By SARAH HITE firstname.lastname@example.org
Samantha LaNunziata, 13, of Trucksville, and Mason Palissery, 15, of Dallas, held hands while they danced and lip synced to songs on the radio.
Mikayla Orrson, a junior at Lake-Lehman High School, prepares her make-up for the Miss Luzerne County Outstanding Teen Pageant. Orrson was the third runner-up in the contest.
Miss Luzerne County Outstanding Teen - Rebecca Zaneski of Edwardsville
Won a $250 scholarship, official crown and crown box, flowers, banner, evening gown, entry fees to state competition, Mary Kay beauty products and hair care
First runner up ‚?? Alexis Selli of Nanticoke
Won a $50 scholarship
Second runner up ‚?? Sukesha Ray of Mechanicsburg
Won a $50 scholarship
Third runner up ‚?? Mikayla Orrson of Lehman Township
Won a $50 savings bond
Fourth runner up ‚?? Rebecca Colwell of Wyoming
Won a $50 savings bond
Talent winner ‚?? Sukesha Ray for singing ‚??Wishing You Were Somehow Here Again‚?Ě of Phantom of the Opera
Won a $100 scholarship
Interview winner ‚?? Rebecca Zaneski for her platform ‚??B.E.C.K.Y. (Basic Exercising Can Keep You) Healthy‚?Ě
Won a $100 scholarship
The girls wore formal dresses ‚?? LaNunziata‚??s was black satin with sparkly dÔŅĹcor while Palissery‚??s was a nude, calf-length number with a lace covering ‚?? but both were barefoot.
Behind them, seven other girls applied blush to their cheeks, glanced nervously in mirrors and fidgeted with the tulle and taffeta on their own dresses.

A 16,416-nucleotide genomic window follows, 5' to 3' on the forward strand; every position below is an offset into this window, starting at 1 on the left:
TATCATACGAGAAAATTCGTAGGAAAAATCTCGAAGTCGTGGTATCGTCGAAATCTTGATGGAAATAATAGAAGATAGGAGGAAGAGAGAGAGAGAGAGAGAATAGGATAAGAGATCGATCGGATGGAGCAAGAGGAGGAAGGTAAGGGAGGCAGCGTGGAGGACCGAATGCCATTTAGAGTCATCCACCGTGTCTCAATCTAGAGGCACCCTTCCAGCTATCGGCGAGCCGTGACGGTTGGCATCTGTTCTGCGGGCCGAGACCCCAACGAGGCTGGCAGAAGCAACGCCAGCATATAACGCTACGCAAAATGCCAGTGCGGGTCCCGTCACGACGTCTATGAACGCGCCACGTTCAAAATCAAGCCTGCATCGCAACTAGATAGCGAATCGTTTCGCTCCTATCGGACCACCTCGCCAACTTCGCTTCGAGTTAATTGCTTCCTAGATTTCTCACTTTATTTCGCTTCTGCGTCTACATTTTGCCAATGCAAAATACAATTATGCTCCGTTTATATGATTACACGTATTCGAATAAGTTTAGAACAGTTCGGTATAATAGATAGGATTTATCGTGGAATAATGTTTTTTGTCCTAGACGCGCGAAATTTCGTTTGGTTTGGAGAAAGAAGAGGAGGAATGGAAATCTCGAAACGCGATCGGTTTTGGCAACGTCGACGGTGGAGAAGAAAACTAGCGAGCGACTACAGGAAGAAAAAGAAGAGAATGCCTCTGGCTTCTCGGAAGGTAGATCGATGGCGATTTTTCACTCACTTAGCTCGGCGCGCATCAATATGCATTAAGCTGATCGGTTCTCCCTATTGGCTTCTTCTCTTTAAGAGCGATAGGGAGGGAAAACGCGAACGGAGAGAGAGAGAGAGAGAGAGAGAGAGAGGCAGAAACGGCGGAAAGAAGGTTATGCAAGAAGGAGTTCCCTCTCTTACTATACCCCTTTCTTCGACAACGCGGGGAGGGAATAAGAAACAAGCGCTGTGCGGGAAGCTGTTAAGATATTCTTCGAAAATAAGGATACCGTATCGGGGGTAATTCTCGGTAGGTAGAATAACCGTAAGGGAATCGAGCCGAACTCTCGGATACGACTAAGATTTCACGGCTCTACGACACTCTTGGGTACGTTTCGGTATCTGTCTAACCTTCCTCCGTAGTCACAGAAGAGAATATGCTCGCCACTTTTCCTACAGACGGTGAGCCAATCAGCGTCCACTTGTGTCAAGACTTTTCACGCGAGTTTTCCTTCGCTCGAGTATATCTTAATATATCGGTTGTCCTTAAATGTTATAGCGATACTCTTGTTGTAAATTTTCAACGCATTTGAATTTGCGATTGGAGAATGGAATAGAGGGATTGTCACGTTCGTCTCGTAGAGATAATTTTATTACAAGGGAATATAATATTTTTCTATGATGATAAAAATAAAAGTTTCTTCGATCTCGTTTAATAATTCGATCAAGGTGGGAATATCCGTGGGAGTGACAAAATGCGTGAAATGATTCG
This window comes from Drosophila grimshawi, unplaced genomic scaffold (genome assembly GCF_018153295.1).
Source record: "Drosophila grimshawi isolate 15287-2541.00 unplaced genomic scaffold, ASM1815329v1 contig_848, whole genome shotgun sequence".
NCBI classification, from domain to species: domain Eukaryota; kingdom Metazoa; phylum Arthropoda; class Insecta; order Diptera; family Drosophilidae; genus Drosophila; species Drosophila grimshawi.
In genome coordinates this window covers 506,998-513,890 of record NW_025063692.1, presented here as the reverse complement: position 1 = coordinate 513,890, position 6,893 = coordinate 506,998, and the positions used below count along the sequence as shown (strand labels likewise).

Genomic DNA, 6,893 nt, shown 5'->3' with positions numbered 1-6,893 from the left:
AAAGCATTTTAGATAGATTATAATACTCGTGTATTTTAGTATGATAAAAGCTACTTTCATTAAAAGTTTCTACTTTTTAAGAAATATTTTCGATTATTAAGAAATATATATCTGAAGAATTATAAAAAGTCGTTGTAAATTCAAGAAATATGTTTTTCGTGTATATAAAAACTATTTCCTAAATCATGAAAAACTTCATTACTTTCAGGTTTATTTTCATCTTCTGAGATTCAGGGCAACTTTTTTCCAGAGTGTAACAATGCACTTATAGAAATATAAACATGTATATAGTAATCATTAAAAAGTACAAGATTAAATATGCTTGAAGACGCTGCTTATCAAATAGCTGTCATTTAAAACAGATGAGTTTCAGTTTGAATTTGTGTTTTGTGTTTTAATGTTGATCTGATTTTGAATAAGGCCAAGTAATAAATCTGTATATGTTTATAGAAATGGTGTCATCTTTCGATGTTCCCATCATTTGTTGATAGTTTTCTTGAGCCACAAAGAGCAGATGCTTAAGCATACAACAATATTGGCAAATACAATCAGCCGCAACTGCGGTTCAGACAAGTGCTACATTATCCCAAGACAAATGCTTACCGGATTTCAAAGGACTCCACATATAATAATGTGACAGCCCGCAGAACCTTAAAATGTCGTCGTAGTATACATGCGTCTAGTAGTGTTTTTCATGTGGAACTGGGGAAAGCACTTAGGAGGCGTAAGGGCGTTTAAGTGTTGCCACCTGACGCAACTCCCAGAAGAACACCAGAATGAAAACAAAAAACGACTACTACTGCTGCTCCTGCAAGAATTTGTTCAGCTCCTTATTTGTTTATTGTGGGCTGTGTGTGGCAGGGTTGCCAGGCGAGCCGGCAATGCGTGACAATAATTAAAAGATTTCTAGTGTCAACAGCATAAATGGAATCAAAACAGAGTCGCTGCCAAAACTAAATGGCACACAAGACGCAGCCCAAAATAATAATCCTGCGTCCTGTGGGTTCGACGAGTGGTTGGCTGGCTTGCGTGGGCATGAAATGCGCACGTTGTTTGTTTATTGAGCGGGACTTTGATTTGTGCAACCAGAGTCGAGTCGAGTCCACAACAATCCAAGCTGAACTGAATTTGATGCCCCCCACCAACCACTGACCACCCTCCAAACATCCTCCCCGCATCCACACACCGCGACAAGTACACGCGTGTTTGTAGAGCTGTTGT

The girls were prepping to step onstage in style for the first-ever Miss Luzerne County Outstanding Teen 2011 competition, held last month in the Dallas Middle School auditorium.
Four girls from the Back Mountain and five others from Luzerne County competed in the event, which awarded prizes to the overall winner and the first, second, third and fourth runners up. The contest also awarded scholarships to an interview winner and a talent winner.
The overall winner, Miss Luzerne County Outstanding Teen Rebecca Zaneski of Edwardsville, won, in addition to a $250 scholarship, a crown, a crown box, flowers, a banner, the evening gown she wore, entrance fees for the next competition level and beauty and hair care products.
For many of the girls, the pageant was their first foray into onstage primp and pomp. LaNunziata said she was once the ‚??queen of something,‚?Ě but couldn‚??t quite remember the details. The seventh-grade softball player wasn‚??t used to dresses and makeup, but thought the pageant was a fun way to get out of her shell.
She was urged to sign up by current Miss Pennsylvania Outstanding Teen Jocelyn Gruber, who spoke to Dallas Middle School students about bullying earlier this year.
‚??Jocelyn came and talked to me and my mom,‚?Ě said LaNunziata. ‚??I don‚??t normally like to dress up but I wanted to have fun and meet new people. I thought it was going to be scary but it‚??s not.‚?Ě
LaNunziata had about a month to shop for dresses, practice her talent and develop a platform - a community service organization or campaign, eventually choosing to work at stopping animal abuse.
‚??You always see it on TV, animals being neglected,‚?Ě she said. ‚??And my dog was abused before we rescued him. His name is Conan.‚?Ě
Six judges ‚?? including Dallas Middle School Principal Tom Duffy ‚?? kept score to eventually name a winner at the event. Judges were briefed at a conference earlier in the day, and also held private interviews with each of the girls prior to the event.